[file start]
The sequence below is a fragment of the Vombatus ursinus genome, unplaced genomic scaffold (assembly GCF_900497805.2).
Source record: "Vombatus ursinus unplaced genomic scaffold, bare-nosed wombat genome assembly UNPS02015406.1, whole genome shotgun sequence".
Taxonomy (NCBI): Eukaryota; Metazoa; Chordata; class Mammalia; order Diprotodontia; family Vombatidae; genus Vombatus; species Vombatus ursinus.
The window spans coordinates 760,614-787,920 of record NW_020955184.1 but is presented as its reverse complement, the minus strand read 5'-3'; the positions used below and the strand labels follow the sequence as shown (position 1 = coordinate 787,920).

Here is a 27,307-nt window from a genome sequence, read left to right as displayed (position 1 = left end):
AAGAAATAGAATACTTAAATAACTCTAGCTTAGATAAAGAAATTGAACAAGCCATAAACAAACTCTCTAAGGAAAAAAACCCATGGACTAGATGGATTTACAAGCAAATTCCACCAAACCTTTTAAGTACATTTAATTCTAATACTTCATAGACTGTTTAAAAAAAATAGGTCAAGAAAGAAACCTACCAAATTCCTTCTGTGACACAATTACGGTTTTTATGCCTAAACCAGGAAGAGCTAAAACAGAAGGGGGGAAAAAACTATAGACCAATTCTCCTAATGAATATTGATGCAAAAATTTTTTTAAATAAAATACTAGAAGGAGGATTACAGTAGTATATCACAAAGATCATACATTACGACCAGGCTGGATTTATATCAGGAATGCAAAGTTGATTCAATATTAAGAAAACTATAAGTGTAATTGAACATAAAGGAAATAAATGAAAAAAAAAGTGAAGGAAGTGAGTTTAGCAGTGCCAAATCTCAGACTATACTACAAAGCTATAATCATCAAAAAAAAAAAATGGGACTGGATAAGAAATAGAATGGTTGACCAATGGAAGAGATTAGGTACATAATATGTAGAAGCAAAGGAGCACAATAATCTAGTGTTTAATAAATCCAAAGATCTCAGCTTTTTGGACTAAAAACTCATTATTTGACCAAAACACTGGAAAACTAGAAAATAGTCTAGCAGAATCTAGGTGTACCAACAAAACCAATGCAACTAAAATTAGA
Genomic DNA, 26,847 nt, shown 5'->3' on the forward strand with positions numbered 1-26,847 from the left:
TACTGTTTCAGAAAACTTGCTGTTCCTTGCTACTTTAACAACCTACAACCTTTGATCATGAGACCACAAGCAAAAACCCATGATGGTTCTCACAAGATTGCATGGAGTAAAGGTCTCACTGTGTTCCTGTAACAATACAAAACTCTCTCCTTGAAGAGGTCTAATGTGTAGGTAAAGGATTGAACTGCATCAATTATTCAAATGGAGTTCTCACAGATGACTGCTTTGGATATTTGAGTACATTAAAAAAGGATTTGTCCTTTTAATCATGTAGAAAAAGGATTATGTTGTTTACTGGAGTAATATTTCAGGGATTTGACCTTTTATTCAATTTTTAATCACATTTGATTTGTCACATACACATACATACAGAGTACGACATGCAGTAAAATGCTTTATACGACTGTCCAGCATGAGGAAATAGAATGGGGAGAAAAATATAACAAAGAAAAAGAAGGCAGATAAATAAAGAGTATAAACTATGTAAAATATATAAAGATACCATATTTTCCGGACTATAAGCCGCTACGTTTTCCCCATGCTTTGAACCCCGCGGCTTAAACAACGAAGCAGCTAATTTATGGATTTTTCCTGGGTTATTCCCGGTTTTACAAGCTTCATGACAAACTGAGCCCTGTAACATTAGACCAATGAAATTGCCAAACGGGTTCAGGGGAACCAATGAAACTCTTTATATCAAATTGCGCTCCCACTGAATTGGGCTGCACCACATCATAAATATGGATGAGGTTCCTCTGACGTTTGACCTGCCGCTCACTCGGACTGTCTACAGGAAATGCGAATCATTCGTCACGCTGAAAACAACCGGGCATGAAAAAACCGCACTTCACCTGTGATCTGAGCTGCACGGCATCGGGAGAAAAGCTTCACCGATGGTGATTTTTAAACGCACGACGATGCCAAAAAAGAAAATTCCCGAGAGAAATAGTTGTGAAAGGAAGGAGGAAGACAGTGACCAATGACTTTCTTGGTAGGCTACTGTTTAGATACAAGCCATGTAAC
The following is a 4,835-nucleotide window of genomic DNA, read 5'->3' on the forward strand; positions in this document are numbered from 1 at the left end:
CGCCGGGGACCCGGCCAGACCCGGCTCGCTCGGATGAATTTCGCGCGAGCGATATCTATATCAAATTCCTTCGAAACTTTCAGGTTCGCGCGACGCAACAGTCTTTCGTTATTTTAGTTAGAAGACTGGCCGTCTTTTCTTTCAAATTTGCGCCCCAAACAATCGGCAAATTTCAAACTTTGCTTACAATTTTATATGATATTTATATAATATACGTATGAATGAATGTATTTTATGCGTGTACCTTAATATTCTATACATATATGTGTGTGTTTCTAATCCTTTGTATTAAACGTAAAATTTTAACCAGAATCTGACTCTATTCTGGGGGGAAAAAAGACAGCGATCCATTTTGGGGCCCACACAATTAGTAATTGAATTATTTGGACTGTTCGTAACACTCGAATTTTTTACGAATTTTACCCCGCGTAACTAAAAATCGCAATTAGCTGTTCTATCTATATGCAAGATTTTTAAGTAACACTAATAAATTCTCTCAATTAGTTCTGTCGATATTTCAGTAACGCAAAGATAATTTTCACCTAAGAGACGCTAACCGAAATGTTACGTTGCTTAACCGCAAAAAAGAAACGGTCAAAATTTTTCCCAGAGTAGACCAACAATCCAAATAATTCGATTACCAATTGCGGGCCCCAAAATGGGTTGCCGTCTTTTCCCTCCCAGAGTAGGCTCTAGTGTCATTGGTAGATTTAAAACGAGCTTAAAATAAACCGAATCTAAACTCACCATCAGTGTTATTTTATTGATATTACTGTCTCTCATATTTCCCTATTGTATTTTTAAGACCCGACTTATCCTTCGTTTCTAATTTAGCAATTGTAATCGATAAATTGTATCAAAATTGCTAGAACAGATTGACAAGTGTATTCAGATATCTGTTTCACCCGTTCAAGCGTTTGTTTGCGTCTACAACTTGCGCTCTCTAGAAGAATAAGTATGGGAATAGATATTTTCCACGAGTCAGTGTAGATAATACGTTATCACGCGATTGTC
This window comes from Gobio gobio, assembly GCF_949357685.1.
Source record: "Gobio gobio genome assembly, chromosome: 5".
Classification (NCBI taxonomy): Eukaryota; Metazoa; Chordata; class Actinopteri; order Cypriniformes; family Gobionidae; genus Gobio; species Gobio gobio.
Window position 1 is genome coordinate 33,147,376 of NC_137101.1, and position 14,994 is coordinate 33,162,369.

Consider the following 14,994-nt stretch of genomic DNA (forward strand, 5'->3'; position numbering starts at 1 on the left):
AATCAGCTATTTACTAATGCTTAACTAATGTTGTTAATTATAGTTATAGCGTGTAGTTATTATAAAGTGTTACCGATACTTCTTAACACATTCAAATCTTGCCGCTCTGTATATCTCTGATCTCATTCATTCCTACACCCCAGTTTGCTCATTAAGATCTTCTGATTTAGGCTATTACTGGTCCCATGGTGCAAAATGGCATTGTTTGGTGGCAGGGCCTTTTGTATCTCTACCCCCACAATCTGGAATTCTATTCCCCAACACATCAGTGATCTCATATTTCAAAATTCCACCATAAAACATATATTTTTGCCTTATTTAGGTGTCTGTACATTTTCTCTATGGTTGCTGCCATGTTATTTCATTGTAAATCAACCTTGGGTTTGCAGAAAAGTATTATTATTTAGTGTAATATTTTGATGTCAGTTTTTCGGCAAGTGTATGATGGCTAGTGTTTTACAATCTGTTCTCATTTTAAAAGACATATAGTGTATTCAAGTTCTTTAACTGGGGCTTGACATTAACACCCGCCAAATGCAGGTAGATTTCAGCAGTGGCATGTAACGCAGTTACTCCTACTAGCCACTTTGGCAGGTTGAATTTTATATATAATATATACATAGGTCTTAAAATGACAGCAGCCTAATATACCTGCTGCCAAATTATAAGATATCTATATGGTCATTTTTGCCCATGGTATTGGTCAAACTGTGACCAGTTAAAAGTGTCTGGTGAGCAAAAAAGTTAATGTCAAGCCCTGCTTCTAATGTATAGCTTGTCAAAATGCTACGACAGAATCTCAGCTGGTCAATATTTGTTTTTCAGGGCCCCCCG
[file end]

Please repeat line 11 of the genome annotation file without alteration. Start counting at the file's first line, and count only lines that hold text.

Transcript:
This window comes from Gobio gobio, assembly GCF_949357685.1.